Extensive studies have shown repeatedly that there is a direct and indirect relationship between discrimination and marginalization against LGBT people and major health issues especially in the areas of mental health, HIV/AIDS and access to care.

In Lebanon, while stigma and taboo provide an overall context for the marginalization of LGBT issues, including LGBT health, government and media censorship pose a direct obstacle to any efforts of promoting the health of LGBT individuals. This year, we share with you an unfortunate example of this censorship.

While TV and radio stations routinely host individuals who freely spread myths and misconceptions about homosexuality, LebMASH has been banned from appearing on several TV programs and radio shows to discuss its awareness campaigns and the reasons vary between “we don’t talk about these things out of respect to our viewers” to “these issues are taboo in Lebanon”.

And earlier this month, despite several candidates in the recent parliamentary elections speaking publicly in support of LGBT rights, the Lebanese General Security decided, without a given reason, to ban the airing of a series of billboards that were meant to be part of a LebMASH campaign aiming at raising awareness around homosexuality not being a disease and more importantly highlighting the harmful effects of attempts to change people’s sexual orientation. The billboards were meant to display the three following messages:

– Homosexuality is not a disease
– Homosexuality is a natural state
– Attempts to convert gay people are harmful and should be banned

It’s worth mentioning that these messages are backed by science, have been endorsed by major mental health professional organizations around the world, and have been endorsed by our own Lebanese Psychiatric Society and Lebanese Psychological Association in 2013. But, due to government censorship, 72% of the Lebanese public will continue to believe erroneously that homosexuality is a mental illness, and numerous parents will continue to drag their teenage gay sons and lesbian daughters to mental health professionals so they can be subjected to various forms of harmful mental and physical practices in the futile attempt to “convert” them from gay to straight.

By Omar Fattal, MD, MPH LebMASH Executive Board Member

Transgender health guidelines: Covering the gap in knowledge among healthcare providers around transgender health

Beirut, May 10th 2017: With the support of the World Professional Association for Transgender Health (WPATH), the Lebanese Medical Association for Sexual Health (LebMASH) brought closer to the Arab speaking world the Standards of Care (SOC) for transgender and gender non-conforming individuals.

LebMASH took the initiative to translate these international health guidelines on transgender health to Arabic in order to make them accessible for both healthcare providers and transgender individuals. LebMASH believes that this translation will play an important role in starting the conversation around providing gender-affirming care to transgender individuals in Lebanon.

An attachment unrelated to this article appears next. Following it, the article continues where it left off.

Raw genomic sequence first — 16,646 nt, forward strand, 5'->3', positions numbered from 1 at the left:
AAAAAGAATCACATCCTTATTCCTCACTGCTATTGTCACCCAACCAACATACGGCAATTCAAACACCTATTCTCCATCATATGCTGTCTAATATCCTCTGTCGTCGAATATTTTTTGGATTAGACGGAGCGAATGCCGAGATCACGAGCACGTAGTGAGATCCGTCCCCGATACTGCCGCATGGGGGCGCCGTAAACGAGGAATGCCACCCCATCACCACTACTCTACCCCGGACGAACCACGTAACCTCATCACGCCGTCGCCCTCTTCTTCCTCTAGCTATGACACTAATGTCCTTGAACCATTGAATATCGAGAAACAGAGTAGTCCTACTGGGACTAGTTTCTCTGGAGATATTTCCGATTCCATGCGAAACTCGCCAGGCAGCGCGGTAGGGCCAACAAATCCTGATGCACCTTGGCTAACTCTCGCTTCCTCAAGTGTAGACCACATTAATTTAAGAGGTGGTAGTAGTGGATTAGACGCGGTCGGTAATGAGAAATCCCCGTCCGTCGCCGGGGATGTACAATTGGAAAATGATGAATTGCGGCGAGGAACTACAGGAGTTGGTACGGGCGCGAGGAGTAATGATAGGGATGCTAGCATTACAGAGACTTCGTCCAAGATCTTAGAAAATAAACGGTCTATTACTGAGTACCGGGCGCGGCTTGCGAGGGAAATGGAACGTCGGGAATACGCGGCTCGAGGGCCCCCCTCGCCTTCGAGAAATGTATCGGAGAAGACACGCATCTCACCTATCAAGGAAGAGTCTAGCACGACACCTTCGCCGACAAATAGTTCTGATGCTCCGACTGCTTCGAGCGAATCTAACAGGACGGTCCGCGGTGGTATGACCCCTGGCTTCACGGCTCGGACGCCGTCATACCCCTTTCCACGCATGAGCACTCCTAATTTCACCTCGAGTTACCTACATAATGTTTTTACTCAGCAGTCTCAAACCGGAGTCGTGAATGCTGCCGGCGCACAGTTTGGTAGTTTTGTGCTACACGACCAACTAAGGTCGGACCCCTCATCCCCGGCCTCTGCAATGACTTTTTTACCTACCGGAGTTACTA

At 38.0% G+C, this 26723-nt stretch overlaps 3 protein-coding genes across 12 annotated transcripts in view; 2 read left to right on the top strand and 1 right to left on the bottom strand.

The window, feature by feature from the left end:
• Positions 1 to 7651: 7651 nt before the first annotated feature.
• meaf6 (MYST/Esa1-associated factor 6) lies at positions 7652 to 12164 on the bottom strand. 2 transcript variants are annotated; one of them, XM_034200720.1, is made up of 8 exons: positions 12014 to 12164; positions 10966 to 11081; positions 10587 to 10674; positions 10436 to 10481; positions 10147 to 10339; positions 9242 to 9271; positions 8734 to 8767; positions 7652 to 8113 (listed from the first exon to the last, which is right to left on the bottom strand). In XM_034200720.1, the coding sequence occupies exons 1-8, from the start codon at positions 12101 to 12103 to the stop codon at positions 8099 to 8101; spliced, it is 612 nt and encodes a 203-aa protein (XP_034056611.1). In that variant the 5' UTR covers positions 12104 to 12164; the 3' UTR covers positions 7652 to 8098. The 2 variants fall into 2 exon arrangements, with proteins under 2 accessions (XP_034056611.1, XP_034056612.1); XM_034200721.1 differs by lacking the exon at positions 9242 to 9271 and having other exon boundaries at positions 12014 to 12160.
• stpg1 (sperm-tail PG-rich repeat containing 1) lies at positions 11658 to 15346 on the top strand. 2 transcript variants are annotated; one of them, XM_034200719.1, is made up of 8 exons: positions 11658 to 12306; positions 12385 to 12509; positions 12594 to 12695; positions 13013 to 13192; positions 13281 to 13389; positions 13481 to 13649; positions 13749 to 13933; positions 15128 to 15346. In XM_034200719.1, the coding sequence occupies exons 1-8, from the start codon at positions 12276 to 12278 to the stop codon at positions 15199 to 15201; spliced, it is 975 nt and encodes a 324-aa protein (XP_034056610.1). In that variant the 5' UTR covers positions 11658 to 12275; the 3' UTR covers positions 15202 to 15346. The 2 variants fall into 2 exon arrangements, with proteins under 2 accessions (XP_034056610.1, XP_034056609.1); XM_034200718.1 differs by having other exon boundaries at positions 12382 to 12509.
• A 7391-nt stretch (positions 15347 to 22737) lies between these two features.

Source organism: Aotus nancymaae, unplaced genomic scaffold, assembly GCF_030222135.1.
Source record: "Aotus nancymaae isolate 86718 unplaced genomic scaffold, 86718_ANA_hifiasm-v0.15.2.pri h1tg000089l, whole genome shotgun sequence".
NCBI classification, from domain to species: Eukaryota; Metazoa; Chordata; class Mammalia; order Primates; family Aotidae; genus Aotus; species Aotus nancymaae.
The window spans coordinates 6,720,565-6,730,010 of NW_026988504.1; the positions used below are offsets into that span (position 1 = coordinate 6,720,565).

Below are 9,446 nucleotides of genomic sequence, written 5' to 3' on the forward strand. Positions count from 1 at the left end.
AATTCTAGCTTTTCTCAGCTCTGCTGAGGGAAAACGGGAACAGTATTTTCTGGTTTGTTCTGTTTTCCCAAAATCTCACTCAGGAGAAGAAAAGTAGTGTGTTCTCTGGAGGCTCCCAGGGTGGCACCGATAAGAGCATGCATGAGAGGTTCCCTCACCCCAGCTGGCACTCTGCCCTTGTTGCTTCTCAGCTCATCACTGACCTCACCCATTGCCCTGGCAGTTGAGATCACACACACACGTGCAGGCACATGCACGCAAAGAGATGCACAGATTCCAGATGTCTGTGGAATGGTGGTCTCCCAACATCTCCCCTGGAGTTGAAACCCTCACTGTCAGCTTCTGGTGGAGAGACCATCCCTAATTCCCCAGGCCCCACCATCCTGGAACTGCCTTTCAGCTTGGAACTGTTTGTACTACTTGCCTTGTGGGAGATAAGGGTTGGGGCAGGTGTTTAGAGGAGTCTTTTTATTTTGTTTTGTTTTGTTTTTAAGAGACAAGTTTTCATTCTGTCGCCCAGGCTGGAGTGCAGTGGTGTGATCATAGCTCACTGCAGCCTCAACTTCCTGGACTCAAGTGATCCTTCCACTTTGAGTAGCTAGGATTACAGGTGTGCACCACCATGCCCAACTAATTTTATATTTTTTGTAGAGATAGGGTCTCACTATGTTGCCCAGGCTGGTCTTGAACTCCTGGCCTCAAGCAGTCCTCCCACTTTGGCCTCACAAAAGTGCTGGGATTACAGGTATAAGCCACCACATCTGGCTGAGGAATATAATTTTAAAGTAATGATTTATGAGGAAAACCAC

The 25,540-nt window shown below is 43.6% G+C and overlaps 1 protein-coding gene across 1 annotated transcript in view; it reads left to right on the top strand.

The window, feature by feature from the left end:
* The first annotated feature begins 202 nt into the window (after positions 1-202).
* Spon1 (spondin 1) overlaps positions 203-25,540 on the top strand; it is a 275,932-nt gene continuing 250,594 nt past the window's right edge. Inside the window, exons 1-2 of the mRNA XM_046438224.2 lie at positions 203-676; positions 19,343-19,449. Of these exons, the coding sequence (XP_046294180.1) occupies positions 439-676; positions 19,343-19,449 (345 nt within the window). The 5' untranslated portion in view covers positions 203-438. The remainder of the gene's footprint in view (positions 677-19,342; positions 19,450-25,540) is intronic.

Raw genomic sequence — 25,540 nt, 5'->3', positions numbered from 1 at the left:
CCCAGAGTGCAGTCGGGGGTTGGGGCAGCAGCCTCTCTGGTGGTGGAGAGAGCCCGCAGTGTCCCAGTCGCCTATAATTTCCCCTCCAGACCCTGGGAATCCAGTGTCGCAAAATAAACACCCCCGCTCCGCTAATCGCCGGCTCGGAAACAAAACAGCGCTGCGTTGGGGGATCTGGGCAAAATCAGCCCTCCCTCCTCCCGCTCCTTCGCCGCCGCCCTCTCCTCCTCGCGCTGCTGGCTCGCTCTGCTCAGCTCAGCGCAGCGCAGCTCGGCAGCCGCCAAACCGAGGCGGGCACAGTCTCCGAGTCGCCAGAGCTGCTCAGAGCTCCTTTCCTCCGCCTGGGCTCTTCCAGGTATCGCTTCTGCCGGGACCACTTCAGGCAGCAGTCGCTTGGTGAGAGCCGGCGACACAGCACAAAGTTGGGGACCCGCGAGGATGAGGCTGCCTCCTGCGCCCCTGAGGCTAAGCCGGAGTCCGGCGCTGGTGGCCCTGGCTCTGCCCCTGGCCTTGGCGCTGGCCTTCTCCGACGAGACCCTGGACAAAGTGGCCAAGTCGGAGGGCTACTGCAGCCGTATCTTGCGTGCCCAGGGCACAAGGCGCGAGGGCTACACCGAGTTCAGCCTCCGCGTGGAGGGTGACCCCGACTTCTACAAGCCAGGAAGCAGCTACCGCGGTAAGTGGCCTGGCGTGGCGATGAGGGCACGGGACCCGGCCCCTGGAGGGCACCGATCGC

In collaboration with the Johns Hopkins Bloomberg School of Public health, LebMASH also conducted interviews with healthcare providers to assess their knowledge about transgender health. Additionally, interviews were done with pharmacies to assess the current prices and availability of hormone therapy provided to transgender patients during their transition. Representatives from organizations who work with the transgender community were also interviewed.

Dr. Chady Ibrahim, psychiatrist and LebMASH board member launched the press conference by defining transgender identities (individuals whose sex at birth is different than their gender identity). Dr. Ibrahim then talked briefly about the different points addressed in the Standards of Care and how different healthcare providers can use these in order to provide better care to transgender people.

Dr. Omar Harfouch, LebMASH president then talked about the lack of knowledge around transgender care among healthcare providers. Dr. Harfouch also addressed stories of discrimination, violence and attempts of murder that were facing this community.

The discussion that followed the presentations focused on the role of the media in fighting discrimination that faces transgender individuals as a gateway to providing this community with better health. Community engagement within research was also a focus of the conversation in which Dr. Harfouch insisted that LebMASH will be consulting with the transgender community about future steps in research and when educating health providers.

LebMASH thanks its volunteers, the WPATH, and all those who attended the event and support our cause. You can watch the video of the event at: https://www.facebook.com/lebmashorg/videos/1562180723794325/

Please feel free to email us with your questions or suggestions at info@lebmash.org